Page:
Book to Movie: Trilogy of Terror (1975)
Teleplays by William F. Nolan and Richard Matheson
Based on the short stories by Richard Matheson
Directed by Dan Curtis
Trilogy of Terror was a made for television movie that aired on ABC in March 1975. It featured three stories, each authored by Richard Matheson. Each story bore the name of its female protagonist. William Nolan – known best for his scripts for Logan’s Run and Burnt Offerings adapted two of Matheson’s stories. The final (and best) script was penned by Matheson himself. All three segments star Karen Black.
The first story is entitled, Julie and is based on the short story, The Likeness of Julie. In the Matheson story, the nasty college student falls for a plain-Jane student who sits behind him in literature class. In this screen version, it is the lit professor for whom our evil antagonist falls. Nolan sets the misogynistic tone right away when Chad and his buddy are sitting on the campus, discussing how ugly all of the female students are. When Julie, the lit professor walks by in her brown wool sweater and wool skirt cut far below the knees, Chad just has to know what flesh lies beneath all that wool.
As in the story, he takes her to a drive in theater (where they are watching the Matheson film, The Night Stalker) and drugs her. Being made for television, we are left to our imaginations to recreate what happens in the cheap motel room later.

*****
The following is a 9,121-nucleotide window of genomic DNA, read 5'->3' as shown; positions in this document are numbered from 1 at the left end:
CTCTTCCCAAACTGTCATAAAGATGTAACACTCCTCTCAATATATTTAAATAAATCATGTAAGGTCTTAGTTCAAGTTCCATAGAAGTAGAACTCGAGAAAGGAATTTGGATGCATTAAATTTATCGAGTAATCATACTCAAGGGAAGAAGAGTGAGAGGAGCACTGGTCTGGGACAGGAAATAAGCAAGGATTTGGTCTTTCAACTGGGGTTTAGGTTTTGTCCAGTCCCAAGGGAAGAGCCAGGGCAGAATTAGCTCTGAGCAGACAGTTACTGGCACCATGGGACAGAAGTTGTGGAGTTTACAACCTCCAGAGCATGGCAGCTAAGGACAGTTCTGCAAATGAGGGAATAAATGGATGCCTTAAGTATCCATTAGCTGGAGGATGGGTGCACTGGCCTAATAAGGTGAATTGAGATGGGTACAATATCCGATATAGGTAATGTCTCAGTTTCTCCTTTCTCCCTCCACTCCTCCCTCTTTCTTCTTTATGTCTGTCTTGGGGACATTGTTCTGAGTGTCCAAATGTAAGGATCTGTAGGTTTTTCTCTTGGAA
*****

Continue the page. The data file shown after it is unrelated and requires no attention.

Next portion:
Chad’s an amateur photographer and takes pictures of Julie. Again, our imaginations are having to do the work here. He demands that Julie meet him. They drive out into the country in Chad’s stunningly beautiful 1972 Mercury Cougar XR7 Convertible where Chad shows her the photos and informs her that she will gratify his every demand.
So it goes for awhile. Chad demands and Julie submits. Her roommate is worried about her hours and her morose disposition. Julie assures her it’s nothing to worry about.
One evening, Julie is at Chad’s and without notice, her mousy countenance changes and her appearance takes on a menacing quality. She informs Chad it’s over. She’s done. She’s done because she’s bored. Chad tells her it’s not over until he says it is, believing he’s still got her by the short hairs. Julie tells him the whole affair was never his idea. None of it was. Chad perishes when the chemicals in his developing studio catch fire.
The next day, a student failing literature arrives at Julie’s house. He needs help. Julie is willing to oblige.
This was well scripted and Black takes the “turn” in magnificent fashion which I’m sure was stunning for television audiences in 1975 who’d not read the story. With Karen Black covered in all that wool, I couldn’t keep my eyes off of Chad’s stunning car. What a beauty she was!
Millicent and Therese are sisters who live together in a luxurious mansion left to them by their father. Millicent, an uptight, prudish woman, pesters the family doctor with complaints about her coquettish sister, Therese. Therese seduces men. She leaves her cigarettes burning in the house, their tips resplendent with her deep red lipstick. Millicent wants the doctor to something about Therese.
One of Therese’s “suitors” arrives at the home and encounters Millicent who is there to rant and rave about her sister’s moral depravity until the poor guy leaves.
The doctor arrives and finds Therese in the home. She tries to seduce him, but he’s not having it. He talks to Therese, trying to draw her out, but Therese has but one thing on her mind. The doctor leaves.